“I’m still not close to done,” said Harewood of his looming deadline. “I was working last night. Working over the weekend. I worked before I came into class. I’ll work when I get home.”
Creegan, who, as we spoke, began bubble-wrapping one of his pieces to be shipped to Miami in the coming days, said he felt the time crunch too. But, however rare it may be for a full-time professor to be showing work at such a big-name international art fair, Creegan says he finds value in his dual role as artist and educator.
“Teaching art forces you to have to explain processes and the way of thinking so that it’s understandable,” he says. “But also, Dustin and I are constantly talking to our students about artisthood, or creating a life as an artist.”
Harewood says he hopes their participation in Untitled provides his young charges a window into the life of a working artist. “Art school is traditionally not great at showing kids how to actually have a career — getting them out there, moving up the ladder, selling their work and having the career,” he says. “That’s why Untitled is a big deal. It’s positioning your work. You walk into The Met[ropolitan Museum of Art] and see a piece. It could be the same piece on a coffee shop wall, but it’s a different experience.”
It’s Thursday, December 2. Four days into Miami Art Week. Dropped directly on the South Beach sand, just steps away from the azure Atlantic Ocean, a tent the length of two football fields is buzzing with energy.
Inside the tent, hundreds of art collectors, gallerists, dealers and curators from museums around the world are matriculating through Untitled’s maze of booths, activations from corporate sponsors such as Chase Bank and corporate-sponsored refreshment stands.
Though much of the national media of this year’s Art Week has focused on the arrival of crypto-currency and non-fungible tokens into the art market, judging by the mass of people gathered inside Untitled, tangible artwork endures.
At Untitled, the booths are broken up into three long corridors, each labelled with a letter A-C. Somewhere near the C-corridor’s 50-yard line — past New Image Art (booth, C25, Los Angeles, US) and Ndr New Mgmt (booth C26, New York, US), but before Makashini Contemporary (Turku, Finland, booth C28) — is Long Road Projects (Booth C27, Jacksonville, FL/Eerie, PA).
Rodrigues’ layered, cracked-marble paintings fill up the left wall, while Harewood’s mixed-media portraits and abstract paintings line the center wall. Hiromi Moneyhun’s intricate paper-cut pieces adorn the booth’s right-hand wall. Mark Creegan’s tennis rackets are scattered about the booth.
Interested parties move in and out of the space, admiring the work and asking questions of the artists on hand or Garvey and his team of volunteer dealers, which include Jax-based musician Cory Driscoll and Jax-based artist and writer Madeleine Peck Wagner. All have been rotating in and out throughout the day, taking shifts during each day’s fair hours (1 p.m.-7p.m.).
“I watch people’s faces when they look up at our sign,” Garvey says of some of the reactions he’s encountered to the city ID on booth C27’s signage. “They were like, ‘There are galleries there? There are artists there?’”
“A fair like this allows for personal interaction between the artists and international collectors, curators, gallerists and foundations,” Garvey tells me, reflecting on the group’s participation in Untitled and what it means for both the artists and LRP moving forward. He refers to Untitled as “a big stage.”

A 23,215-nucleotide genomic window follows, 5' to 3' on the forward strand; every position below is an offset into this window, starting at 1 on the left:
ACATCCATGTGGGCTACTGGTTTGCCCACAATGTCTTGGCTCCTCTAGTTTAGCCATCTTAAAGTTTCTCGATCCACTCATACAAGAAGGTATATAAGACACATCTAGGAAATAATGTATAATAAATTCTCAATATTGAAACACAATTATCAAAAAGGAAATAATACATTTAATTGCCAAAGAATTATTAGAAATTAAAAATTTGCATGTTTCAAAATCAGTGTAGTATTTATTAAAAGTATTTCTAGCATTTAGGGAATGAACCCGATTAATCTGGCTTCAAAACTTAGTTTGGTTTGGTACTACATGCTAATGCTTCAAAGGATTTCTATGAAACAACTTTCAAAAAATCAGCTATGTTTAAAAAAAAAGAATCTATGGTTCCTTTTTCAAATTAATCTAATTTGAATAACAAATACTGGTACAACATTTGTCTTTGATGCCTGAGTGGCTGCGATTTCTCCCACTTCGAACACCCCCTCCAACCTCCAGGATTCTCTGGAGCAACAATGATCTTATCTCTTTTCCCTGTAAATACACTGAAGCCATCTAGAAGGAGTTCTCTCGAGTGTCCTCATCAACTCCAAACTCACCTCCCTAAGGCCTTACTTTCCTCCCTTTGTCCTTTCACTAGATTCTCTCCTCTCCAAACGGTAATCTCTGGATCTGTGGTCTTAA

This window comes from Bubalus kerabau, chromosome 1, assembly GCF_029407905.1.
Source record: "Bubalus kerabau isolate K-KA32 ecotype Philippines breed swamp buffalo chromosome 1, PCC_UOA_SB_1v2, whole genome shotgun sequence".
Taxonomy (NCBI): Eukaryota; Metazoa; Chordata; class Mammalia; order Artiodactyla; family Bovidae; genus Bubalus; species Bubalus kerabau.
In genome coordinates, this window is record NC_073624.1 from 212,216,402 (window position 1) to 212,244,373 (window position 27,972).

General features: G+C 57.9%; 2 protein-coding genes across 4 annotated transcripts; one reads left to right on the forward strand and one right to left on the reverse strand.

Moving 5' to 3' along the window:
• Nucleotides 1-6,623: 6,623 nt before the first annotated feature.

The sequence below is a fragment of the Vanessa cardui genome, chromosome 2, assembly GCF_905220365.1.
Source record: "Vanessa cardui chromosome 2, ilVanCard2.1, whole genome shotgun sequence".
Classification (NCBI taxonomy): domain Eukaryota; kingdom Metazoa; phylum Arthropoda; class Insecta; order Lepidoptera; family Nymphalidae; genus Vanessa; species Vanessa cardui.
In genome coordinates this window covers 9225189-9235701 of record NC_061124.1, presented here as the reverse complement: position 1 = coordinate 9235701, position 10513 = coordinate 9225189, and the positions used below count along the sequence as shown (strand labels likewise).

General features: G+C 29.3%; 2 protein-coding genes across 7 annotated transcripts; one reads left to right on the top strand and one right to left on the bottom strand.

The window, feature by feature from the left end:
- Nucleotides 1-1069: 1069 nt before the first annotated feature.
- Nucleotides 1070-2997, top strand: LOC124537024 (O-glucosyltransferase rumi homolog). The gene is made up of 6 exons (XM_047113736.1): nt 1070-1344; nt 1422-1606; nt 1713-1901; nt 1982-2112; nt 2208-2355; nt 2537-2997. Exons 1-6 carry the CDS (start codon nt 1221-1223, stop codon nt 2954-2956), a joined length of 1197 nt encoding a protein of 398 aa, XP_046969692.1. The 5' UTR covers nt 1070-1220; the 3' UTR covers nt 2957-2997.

“It removes any doubt that someone may have from seeing these artists’ work solely on Instagram,” he says.
It’s a successful week for all four artists. Each garners interest from galleries in locations as disparate as New York City and Qatar. And each artist sells a significant amount of the original artwork they brought to the fair and will soon ship it to the homes of collectors across the country.
Harewood, whose work was purchased by collectors from Los Angeles, San Francisco, the Hamptons and other locations this week, says he hopes his success will reflect well on the city in which he works.
“We want Jacksonville to be respected in the greater contemporary art community. So this is one of those moments where we get to enter that space, alongside artists from around the world. And Jacksonville’s sign gets to be up there.”
Talk to any artist, curator or engaged patron of the arts in Jacksonville and you’ll likely get an earful about what the city needs in order to be more hospitable to artists or, more aspirationally, recognized as an “arts city.” Fluent in the language of those conversations, Garvey certainly has his own ideas.
“Jacksonville artists often feel fundamentally disconnected from the global art world, and everything that means —from how to enter it, to the unwritten rules of presentation, to the lack of a genuinely interested and vested group of art world contacts,” he says. Helping artists make connections — like those made during Untitled — Garvey says is a good start. “LRP does the set up, then the artists knock it down.”
This year’s Untitled fair seems particularly frenzied, perhaps owing to Miami Art Week’s pandemic-year hiatus. And with four more days to go, booth C27 will see plenty more action. By week’s end Creegan, Harewood, Moneyhun, Rodrigues and Garvey are likely to be running on fumes. But in Garvey’s eyes, the group’s participation is just a warm-up lap.
“My plan is to bring all four artists back next year,” he says. “We’ll pop a single bottle of champagne at the end of the fair. But the work isn’t over.
“This is just the tip of the iceberg for these artists.”